# What does  => 0 mean in this array?

I know this should be a pretty simple question, but I haven't been able to stumble upon an answer yet.

I have the following array

``````\$qid=1;
\$qid=2;
\$qid=3;
\$qid=4;
```

```

When I use print_r (\$ qid) I get the following

``````Array (
 => Array (  => 1  => 0 )
 => Array (  => 2 )
 => Array (  => 3 )
 => Array (  => 4 )
)
```

```

I don't understand  => 0

in

` => Array (  => 1  => 0 )`

If anyone can explain what  => 0 means in this array, I would really appreciate it. Thank.

EDIT: It turns out my array was really different from what I wrote above, because it was changed later in the code. Thanks everyone for the great answers. I am still reading them all and trying to understand them (arrays jelly my mind).

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7 replies

` => 0`

denotes an array element with a value `0`

.

The number in `[]`

is the keys of the array. So ``

- this is the second element of the numerically indexed array (which starts with ``

), and the value of the second element ( ``

) is `0`

.

PHP uses `=>`

both an operator to bind array keys / indices to their values.

### So a general explanation of this structure:

``````Array (
 => Array (  => 1  => 0 )
 => Array (  => 2 )
 => Array (  => 3 )
 => Array (  => 4 )
)
```

```

The outer array is a numeric index array, and each of its elements is a submatrix. The first one ( ``

) is an array containing 2 elements, and the rest ( ` through `

) are arrays containing only one single element.

+4

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This two dimensional array is actually a one dimensional array of arrays, so you end up with nesting. A bit `[x] => y`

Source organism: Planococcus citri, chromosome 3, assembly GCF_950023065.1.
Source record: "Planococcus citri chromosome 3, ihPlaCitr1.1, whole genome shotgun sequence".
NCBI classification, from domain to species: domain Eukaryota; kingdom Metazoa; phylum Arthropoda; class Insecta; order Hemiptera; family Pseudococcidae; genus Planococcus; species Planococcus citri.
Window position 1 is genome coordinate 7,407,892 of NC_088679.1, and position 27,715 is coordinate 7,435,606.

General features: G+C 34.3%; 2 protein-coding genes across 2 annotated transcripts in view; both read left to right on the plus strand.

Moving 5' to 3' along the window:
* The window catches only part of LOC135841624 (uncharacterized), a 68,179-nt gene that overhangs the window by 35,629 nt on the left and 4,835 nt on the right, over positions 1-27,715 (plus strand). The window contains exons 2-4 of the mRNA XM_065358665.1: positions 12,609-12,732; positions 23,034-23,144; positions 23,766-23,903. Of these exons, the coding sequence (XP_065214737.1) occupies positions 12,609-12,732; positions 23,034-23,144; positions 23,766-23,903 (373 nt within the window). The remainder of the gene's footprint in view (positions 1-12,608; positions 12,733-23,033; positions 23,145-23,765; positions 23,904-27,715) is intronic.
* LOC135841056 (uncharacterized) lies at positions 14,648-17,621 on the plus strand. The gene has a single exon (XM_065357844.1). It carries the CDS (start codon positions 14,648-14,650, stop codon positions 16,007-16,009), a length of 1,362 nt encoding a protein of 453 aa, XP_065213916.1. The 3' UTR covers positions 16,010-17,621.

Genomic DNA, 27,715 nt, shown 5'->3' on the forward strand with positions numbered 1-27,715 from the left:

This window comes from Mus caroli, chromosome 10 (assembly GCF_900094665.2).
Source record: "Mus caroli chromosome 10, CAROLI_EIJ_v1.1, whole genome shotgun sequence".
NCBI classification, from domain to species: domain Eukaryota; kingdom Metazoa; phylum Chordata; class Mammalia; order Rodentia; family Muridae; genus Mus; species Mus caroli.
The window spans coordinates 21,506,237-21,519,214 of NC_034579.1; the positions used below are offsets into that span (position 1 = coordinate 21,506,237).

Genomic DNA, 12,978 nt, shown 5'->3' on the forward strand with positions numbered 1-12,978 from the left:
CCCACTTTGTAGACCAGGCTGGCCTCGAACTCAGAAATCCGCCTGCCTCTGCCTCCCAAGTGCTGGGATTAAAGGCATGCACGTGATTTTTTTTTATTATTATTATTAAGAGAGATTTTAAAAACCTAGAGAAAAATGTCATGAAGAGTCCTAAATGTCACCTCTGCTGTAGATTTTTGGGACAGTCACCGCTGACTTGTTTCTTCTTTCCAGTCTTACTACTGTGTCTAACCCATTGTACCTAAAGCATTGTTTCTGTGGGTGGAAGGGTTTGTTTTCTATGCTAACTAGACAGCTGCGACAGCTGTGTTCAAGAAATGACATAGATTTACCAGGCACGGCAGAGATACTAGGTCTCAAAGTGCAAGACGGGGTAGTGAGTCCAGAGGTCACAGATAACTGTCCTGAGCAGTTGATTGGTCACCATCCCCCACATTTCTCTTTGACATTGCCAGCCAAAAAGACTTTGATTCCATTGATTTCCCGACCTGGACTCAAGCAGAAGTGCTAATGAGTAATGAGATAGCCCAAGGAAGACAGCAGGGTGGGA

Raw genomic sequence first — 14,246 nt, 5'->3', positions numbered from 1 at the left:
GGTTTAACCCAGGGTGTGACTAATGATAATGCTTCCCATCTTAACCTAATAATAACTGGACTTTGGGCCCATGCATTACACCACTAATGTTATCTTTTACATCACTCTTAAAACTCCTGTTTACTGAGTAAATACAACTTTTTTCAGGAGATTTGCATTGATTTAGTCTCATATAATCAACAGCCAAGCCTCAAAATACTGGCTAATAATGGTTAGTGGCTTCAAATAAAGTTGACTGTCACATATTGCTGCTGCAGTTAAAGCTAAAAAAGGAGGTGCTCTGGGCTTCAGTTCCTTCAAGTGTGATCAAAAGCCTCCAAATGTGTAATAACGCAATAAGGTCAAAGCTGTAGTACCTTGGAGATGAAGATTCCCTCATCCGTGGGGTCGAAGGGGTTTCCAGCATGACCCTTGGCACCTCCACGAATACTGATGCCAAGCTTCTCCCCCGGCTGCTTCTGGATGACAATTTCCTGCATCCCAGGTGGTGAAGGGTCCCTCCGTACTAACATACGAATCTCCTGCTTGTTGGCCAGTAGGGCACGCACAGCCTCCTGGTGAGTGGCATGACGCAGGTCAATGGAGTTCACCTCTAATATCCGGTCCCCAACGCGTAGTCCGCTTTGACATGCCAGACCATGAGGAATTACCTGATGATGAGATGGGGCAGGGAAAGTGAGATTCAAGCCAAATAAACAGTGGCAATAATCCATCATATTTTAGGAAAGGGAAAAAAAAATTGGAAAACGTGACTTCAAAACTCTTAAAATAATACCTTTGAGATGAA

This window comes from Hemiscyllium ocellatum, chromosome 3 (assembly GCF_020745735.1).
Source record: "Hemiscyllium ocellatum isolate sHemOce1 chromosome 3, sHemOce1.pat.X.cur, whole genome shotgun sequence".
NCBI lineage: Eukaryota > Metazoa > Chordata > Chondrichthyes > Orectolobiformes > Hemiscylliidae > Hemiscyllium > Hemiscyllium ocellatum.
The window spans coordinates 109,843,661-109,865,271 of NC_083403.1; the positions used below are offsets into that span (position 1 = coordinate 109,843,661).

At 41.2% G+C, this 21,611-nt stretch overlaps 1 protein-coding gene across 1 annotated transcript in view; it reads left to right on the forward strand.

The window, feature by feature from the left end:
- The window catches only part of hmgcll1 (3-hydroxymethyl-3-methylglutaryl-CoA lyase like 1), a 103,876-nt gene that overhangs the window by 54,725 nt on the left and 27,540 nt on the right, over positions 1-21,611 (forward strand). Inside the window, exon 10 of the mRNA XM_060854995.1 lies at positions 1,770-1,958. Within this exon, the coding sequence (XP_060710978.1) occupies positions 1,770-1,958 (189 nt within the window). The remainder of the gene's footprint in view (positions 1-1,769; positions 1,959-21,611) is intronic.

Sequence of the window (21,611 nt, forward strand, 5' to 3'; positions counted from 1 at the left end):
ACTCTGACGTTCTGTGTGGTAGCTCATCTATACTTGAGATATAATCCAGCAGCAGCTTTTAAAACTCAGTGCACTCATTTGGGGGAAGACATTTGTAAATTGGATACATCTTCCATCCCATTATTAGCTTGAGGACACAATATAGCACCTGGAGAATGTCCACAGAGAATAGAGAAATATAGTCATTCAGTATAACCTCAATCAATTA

simply means that the index of the `x`

array matters `y`

.

Now your output in this case doesn't actually match your code, since

``````\$qid=1;
\$qid=2;
\$qid=3;
\$qid=4;
print_r(\$qid);
```

```

gives:

``````Array (
 => Array (  => 1 )
 => Array (  => 2 )
 => Array (  => 3 )
 => Array (  => 4 )
)
```

```

If you want to get:

``````Array (
 => Array (  => 1  => 0 )
 => Array (  => 2 )
 => Array (  => 3 )
 => Array (  => 4 )
)
```

```

(with the first array having two elements) you really need:

``````\$qid=1;
\$qid=0;

\$qid=2;

\$qid=3;

\$qid=4;

print_r(\$qid);
```

```
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You've probably added the second item to \$ qid  somewhere (\$ qid   = 0). This code

``````\$qid=1;
\$qid=2;
\$qid=3;
\$qid=4;
```

```

outputs the correct values ​​for me (without  => 0:

``````Array (  => Array (  => 1 )  => Array (  => 2 )  => Array (  => 3 )  => Array (  => 4 ) )
```

```
+2

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This means that your index 0 in the original array contains another array of 2 elements.
In particular, it ` => 0`

means that the second element of the "child" array contains number 0.

+1

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`````` => 0
```

```

in this simple way, you can say that 1 is your array and 0 is the value for key 1 0 is stored in 1 key of the array

thank

+1

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Simply put, you have a numeric indexed multidimensional array. http://php.net/manual/en/language.types.array.php should have all the information you need to read.

As for why you have ` => 0`

, you need to dig a little deeper into your code to find out where it is assigned.

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I got the following result after printing the array using print_r:

``````Array
(
 => Array
(
 => 1
)

 => Array
(
 => 2
)

 => Array
(
 => 3
)

 => Array
(
 => 4
)

)
```

```

I think you could set a value for \$ gid   somewhere in your code.

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